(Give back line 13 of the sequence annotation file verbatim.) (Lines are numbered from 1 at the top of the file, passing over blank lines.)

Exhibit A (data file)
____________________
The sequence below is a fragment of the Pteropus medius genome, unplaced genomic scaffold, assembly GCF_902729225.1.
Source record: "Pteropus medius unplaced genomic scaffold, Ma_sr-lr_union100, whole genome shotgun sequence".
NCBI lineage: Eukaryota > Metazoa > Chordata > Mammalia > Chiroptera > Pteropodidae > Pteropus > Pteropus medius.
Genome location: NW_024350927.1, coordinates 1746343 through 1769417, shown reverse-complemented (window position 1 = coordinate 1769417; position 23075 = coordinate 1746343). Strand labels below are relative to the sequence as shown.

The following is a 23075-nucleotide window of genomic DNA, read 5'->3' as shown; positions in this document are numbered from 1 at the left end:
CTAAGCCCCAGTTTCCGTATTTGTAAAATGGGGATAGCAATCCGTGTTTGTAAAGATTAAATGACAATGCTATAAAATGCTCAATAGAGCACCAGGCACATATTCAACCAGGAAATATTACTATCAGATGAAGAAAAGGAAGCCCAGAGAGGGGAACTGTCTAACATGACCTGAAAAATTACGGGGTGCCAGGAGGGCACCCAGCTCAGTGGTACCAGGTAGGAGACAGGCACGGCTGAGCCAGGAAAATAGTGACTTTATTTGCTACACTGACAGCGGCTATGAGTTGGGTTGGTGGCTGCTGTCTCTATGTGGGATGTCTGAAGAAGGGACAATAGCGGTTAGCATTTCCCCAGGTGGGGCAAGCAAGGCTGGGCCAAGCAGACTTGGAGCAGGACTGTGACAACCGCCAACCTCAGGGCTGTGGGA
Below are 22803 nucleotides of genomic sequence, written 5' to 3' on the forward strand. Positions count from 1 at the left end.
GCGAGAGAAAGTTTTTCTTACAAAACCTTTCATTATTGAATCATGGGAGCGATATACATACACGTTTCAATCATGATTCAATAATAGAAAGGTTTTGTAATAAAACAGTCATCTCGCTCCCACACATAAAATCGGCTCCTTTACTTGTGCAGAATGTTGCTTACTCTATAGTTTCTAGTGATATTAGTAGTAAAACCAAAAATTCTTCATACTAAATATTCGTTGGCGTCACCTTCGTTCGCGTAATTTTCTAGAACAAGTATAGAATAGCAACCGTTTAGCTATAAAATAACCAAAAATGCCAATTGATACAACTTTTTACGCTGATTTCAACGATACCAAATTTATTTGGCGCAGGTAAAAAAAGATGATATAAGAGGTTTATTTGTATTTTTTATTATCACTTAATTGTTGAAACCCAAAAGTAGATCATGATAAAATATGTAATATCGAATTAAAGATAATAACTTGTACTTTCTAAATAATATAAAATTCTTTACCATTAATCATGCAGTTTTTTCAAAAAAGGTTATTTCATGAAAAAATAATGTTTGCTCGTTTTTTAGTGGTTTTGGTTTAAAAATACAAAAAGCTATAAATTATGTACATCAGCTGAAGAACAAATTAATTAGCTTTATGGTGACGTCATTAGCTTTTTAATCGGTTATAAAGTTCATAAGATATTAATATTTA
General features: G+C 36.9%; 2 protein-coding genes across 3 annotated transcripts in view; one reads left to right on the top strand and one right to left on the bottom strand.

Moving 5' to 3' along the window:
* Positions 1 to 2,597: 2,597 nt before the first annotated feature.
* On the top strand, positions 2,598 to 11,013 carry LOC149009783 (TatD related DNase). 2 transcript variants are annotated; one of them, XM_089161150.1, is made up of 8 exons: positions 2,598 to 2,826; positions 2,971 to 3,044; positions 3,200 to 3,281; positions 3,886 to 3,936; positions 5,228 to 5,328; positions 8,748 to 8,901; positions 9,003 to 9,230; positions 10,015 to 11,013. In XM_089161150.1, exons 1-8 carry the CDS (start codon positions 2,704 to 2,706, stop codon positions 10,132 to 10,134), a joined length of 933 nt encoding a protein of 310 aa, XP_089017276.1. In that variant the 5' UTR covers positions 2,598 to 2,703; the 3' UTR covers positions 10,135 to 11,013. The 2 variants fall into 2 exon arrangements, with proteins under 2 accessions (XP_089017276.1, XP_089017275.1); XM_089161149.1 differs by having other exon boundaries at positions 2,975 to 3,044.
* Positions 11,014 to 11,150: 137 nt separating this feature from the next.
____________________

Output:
* Positions 11,014 to 11,150: 137 nt separating this feature from the next.